• Some patients may have a concurrent IgG subclass deficiency and may not respond well to polysaccharide antigens. Determining their specific antibody levels to antigens from pneumococcal, meningococcal, or H influenzae bacteria may help distinguish antigen-specific antibody deficiency (ASAD) or specific antibody deficiency (SAD) because these patients are more prone to develop recurrent infections and serious sequelae such as bronchiectasis. Measurements of the response to pneumococcal polysaccharides is preferred, [45] although others prefer antibody response to meningococcal vaccination. [46] The response to bacterial polysaccharide antigens depends on the age of the patient and the immunogenicity of the different bacterial serotypes.

    • Patients suspected of antigen-specific antibody deficiency have normal antibodies-to–protein antigens. They also have normal or near normal serum Ig levels, excluding CVID.

    • This syndrome rarely is diagnosed in children younger than 2 years because children who are approximately that age usually do not respond to most vaccine-derived polysaccharide antigens.

    • Some physicians recommend measuring preexisting pneumonococcal antibodies first and then checking the results before giving the polysaccharide vaccine. High preimmunization antibodies have been associated with local and systemic reactions (usually fever), which should be treated with appropriate medications.

  • Some controversy surrounds the laboratory definition of ASAD and SAD. Any acceptable definition of a normal response to immunization must account for age-related differences in the serotype-specific antibody concentration and in the number of serotypes inducing an arbitrarily defined adequate response. The definition should depend on familiarity with the clinical laboratory performing these types of tests. Serotypes 6A, 9N, 14, and 23F have low immunogenicity.

    • Some suggest that absence of response means that the patient had no response to all of the pneumococcal serotypes tested. A low or partial response is an adequate response to 50% of the serotypes tested in a child aged 2-5 years and to more than 70% in a child older than 6 years. Data supports that a response of 50% or higher following the 23-valent pneumococcal vaccine is normal. [47]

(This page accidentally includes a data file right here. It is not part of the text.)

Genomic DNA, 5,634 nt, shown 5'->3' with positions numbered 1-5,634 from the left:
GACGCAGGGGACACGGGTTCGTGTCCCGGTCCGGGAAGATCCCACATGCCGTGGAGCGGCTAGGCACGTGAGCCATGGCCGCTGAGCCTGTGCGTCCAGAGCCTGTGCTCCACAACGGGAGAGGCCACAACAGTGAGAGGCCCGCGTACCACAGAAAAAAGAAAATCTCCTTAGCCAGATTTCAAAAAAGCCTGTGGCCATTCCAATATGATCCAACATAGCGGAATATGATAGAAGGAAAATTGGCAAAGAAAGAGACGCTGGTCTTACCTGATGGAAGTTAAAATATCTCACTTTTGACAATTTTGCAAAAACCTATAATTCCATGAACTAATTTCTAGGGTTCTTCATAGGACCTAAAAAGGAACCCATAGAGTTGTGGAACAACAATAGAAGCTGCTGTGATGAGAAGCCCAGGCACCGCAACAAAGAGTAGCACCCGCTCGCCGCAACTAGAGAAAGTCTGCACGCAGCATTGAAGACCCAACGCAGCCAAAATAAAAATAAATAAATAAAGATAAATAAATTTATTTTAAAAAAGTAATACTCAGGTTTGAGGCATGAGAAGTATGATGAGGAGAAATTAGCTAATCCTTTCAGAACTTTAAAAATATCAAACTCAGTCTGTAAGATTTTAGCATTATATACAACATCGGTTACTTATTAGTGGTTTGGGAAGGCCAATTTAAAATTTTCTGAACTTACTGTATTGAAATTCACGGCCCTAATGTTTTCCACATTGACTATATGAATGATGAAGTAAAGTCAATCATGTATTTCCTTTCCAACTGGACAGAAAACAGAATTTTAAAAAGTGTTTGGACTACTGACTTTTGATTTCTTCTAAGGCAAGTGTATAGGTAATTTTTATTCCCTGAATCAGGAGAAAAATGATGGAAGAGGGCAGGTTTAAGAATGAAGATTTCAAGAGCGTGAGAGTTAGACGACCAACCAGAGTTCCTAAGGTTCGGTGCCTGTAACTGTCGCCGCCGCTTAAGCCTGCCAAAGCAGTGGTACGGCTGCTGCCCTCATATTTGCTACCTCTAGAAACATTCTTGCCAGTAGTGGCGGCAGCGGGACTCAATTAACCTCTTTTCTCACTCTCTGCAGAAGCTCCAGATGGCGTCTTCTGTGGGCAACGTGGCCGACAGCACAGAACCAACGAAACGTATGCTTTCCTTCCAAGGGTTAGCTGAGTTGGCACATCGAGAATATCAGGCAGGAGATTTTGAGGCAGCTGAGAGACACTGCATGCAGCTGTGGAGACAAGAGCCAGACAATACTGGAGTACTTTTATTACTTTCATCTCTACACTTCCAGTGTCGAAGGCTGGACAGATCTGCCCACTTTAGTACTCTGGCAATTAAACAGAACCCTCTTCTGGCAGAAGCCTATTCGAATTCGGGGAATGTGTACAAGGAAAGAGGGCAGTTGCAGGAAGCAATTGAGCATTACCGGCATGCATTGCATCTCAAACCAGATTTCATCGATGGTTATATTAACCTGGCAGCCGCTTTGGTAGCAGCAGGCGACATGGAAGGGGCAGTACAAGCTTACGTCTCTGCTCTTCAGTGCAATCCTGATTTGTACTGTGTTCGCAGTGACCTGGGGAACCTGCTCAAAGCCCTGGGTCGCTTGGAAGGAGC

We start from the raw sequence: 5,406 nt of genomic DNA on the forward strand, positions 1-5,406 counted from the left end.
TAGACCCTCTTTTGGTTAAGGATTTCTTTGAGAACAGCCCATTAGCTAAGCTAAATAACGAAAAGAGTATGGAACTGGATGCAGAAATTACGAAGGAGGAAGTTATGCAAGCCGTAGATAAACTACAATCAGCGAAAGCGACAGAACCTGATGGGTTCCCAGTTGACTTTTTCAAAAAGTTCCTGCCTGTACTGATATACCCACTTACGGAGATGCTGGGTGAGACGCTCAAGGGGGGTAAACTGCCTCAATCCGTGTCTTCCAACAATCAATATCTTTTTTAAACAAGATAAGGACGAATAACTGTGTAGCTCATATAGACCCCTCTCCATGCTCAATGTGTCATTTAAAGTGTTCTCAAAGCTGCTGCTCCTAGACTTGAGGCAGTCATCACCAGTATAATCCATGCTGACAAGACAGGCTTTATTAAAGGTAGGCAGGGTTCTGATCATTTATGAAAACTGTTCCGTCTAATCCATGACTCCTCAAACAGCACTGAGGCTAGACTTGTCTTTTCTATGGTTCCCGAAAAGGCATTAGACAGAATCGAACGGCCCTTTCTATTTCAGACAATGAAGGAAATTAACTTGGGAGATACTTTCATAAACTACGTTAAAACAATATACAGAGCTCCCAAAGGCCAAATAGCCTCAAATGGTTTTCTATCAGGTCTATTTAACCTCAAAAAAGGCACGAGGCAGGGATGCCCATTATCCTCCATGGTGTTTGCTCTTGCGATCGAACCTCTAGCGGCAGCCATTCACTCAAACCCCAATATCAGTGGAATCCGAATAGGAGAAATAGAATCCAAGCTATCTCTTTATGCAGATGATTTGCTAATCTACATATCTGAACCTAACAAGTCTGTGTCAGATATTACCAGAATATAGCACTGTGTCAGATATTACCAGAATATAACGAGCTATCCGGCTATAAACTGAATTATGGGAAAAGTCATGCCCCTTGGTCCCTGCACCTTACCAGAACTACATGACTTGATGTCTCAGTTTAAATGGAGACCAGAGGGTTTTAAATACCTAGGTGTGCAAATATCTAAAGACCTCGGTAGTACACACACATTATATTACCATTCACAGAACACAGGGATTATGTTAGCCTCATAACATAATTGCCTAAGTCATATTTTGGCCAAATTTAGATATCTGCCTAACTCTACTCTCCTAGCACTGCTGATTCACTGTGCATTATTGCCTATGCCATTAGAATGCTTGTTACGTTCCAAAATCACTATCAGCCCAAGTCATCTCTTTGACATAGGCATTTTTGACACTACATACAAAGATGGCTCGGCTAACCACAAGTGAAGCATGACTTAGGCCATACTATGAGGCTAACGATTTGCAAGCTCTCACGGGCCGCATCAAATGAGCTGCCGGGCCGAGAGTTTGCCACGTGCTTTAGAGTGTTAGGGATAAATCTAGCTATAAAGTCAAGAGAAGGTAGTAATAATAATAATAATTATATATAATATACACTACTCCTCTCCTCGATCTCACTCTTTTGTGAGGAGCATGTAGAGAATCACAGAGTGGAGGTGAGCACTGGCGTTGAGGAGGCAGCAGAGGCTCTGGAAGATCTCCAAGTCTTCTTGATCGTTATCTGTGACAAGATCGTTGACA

• Others suggested that SAD be diagnosed by the absent of a response in two assays, one using the 23-valent pneumococcal vaccine as a screening test and the definitive measurement of specific serotypes such as 14, 19F and 23F. [26]

    • Some measured the response to 5 serotypes, defining SAD as those with an inadequate response to at least 4 (3, 4, 9N, 18C, and 19F). [25] Others define SAD as those with fewer than 9 of 12 responses to vaccination with polyvalent pneumococcal vaccine. [31]

    • Protective effect of pneumococcal strains is observed with antibody concentrations of greater than 300 ng (or >2 mcg/mL).

  • To identify an IgA deficiency caused by drugs, administer a substitute drug for 3-6 months before retesting the serum IgA level.


Imaging Studies

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  • No particular radiologic finding is specific for the B-cell deficiency syndromes described in this article. However, bronchiectasis appears to be associated with IgG subclass deficiency or specific polysaccharide antibody production deficiency. [29]

  • In addition, patients with cystic fibrosis was reported to have low IgG2 at high frequency as much as 29%. [48] Therefore, these patients' pulmonary status should be periodically evaluated with a high-resolution CT to determine the presence of bronchiectasis.

  • The development of pulmonary sequelae appears to be 5 times more frequent in IgG subclass deficiencies than in selective IgA deficiency. [49]


Other Tests

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  • Chronic sinusitis can be a therapeutic challenge because therapy with antibiotics, N -acetylcysteine, and topical intranasal beclomethasone fails to clear pathogens and does not decrease sinus inflammation. Documentation with sinus CT may be helpful.

  • Patients with chronic diarrhea and malabsorption may have blunting of the villi, as seen on jejunal biopsy specimens. In patients with selective IgA deficiency, IgM-secreting plasma cells are observed in the lamina propria instead of IgA plasma cells. However, the overall lymph node architecture is normal in selective IgA deficiency.

  • Pulmonary function testing may show an obstruction pattern in certain patients with hypogammaglobulinemia, indicating asthma. The prevention of permanent lung damage should be a major goal of medical management. Therefore, periodic measurements of their pulmonary status may be helpful to monitor a major source of morbidity in these patients.

  • The incidence of airway hyperactivity may also be increased.